IS Case 122: Benign Granular Cell Tumor
Imaging Sciences URMC 2008
Publication Date: 2009-05-20
There is no discrete mammographic abnormality in the area of the patient's palpable inferior breast lump. There is a new hyperdense subcentimeter noncalcified mass in the right upper inner quadrant which demonstrates slightly ill-defined margins on magnification view.
Targeted ultrasound shows a 0.5 x 0.5 x 0.6 cm round hypoechoic mass with an echogenic halo at the 2:00 position 5 cm from the nipple, which corresponds to the new suspicious mammographic mass. This was given a BI-RADS Category 4 (Suspicious Abnormality - Biopsy Should Be Considered). The patient's palpable abnormality was consistent with a sebaceous cyst (not shown).
Granular cell tumors (GCT) are rare benign Schwannian neoplasms. They are more common in females than males and occur most often in the fourth decade of life. Although the majority of these tumors are benign, 1-2% are malignant. However, the differentiation between benign and malignant GCTs is difficult and metastases may be the only indicator of malignancy as the two share similar histologies. Three of six histologic criteria are required to establish malignancy, and include spindling of the tumor cells, the presence of vesicular nuclei with large nucleoli, increased mitotic rate (>/2 mitoses/10 high-power fields at 200x magnification), a high nuclear to cytoplasm ratio, pleomorphism, and necrosis. Also, upregulation of tumor markers p53 and Ki-67 are often but not always observed with malignant GCTs. Clinical features such as size greater than 5 cm, multicentricity, rapid growth, and recurrent disease increase the likelihood of malignant behavior.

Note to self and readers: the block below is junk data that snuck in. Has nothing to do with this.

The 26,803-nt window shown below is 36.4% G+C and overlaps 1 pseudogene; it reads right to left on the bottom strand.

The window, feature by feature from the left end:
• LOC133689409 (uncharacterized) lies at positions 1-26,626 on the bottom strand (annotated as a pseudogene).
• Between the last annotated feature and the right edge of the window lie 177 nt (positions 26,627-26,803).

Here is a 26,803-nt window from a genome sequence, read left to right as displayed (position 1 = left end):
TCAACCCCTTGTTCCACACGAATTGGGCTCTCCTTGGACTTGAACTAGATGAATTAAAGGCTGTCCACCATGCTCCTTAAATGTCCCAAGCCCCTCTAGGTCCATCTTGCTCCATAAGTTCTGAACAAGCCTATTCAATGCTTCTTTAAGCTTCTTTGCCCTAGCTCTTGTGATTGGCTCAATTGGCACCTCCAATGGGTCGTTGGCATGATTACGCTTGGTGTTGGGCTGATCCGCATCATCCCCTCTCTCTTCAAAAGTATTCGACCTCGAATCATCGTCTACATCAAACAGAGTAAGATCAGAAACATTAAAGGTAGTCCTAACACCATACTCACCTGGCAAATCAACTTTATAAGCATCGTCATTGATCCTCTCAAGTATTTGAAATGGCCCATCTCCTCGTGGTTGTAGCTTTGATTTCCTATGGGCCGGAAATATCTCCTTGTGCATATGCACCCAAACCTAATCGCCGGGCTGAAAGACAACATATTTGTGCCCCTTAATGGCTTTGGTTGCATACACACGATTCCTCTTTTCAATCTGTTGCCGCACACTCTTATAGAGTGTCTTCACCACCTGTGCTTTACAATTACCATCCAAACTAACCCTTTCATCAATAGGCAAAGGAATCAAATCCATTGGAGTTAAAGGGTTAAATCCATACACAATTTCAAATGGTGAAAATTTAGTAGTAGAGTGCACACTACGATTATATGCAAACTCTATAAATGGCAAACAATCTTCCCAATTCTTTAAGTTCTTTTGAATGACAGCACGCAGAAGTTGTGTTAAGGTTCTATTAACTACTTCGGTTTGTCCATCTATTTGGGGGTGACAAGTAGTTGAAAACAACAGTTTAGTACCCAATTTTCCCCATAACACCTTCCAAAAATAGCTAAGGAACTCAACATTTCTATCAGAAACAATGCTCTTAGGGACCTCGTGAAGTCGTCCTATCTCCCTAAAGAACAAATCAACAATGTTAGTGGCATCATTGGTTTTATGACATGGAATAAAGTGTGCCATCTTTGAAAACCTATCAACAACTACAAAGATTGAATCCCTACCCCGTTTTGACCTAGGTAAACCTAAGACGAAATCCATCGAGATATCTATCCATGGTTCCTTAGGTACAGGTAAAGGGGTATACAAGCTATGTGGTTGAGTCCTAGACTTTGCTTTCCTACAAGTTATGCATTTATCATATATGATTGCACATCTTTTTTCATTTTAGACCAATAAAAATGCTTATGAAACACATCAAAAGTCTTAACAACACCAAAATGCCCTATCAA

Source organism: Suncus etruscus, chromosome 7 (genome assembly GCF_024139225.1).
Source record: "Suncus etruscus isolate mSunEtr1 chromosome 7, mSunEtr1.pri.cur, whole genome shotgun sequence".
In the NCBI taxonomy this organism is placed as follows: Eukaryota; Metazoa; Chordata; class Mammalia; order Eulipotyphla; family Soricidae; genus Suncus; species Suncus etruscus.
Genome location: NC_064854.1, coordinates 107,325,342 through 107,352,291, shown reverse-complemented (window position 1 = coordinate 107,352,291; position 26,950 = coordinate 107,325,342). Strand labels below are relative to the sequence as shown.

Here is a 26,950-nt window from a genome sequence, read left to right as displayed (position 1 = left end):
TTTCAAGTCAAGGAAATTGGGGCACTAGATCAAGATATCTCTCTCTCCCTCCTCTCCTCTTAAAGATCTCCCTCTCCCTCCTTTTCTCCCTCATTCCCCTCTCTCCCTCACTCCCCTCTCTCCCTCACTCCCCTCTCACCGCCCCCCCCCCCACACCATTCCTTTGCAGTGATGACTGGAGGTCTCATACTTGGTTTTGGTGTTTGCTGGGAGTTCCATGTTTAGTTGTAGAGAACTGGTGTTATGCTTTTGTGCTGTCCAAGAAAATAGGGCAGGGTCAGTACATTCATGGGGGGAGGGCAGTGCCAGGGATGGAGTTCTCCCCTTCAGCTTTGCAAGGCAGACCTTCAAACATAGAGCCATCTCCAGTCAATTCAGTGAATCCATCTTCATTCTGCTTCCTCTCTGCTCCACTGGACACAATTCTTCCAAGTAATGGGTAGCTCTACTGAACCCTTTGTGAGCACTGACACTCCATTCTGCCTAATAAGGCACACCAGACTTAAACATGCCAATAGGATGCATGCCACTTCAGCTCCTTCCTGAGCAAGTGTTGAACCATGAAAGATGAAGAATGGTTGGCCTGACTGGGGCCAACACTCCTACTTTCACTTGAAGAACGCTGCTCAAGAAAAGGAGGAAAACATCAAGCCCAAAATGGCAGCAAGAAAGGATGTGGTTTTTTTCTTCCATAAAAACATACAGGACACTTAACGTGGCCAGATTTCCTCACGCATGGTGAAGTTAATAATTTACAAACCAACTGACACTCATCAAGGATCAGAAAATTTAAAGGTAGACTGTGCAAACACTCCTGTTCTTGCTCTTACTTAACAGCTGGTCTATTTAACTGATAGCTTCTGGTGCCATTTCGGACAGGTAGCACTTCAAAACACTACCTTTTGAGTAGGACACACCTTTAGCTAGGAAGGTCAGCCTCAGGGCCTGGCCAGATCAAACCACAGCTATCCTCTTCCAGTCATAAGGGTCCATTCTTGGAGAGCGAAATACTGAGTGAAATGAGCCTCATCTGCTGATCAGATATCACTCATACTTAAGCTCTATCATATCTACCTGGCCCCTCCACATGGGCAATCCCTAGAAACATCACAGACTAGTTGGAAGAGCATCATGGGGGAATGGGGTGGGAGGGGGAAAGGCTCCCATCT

The tongue and breast are the most common locations of GCTs, however they also occur in the dermis/subcutis and occasionally are intramuscular. While breast tumors occur predominantly in the upper outer quadrant, granular cell tumors occur most commonly in the upper inner quadrant corresponding to the cutaneous sensory territory of the supraclavicular nerve. Imaging studies usually demonstrate a round/oval and poorly circumscribed mass less than 4 cm. GCT's frequently mimic malignant breast tumors mammographically, appearing as a poorly defined, spiculated mass without internal calcifications. They are equally suspicious on sonography, manifesting as an irregular hypoechoic mass with posterior acoustic shadowing. A minority of lesions may exhibit appear as benign, well-defined rounded masses on mammography and sonography. On CT, they are isodense to muscle and enhance with contrast. On MRI, they are hyper/isointense to muscle on T1-weighted images, isointense on T2-weighted images, and have variable to prominent enhancement on T1-weighted +Gd images. Infiltration, necrosis, or irregular contours suggests a malignant GCT. Treatment consists of local excision and is considered curative, however a wide en bloc excision is required for malignant GCTs.
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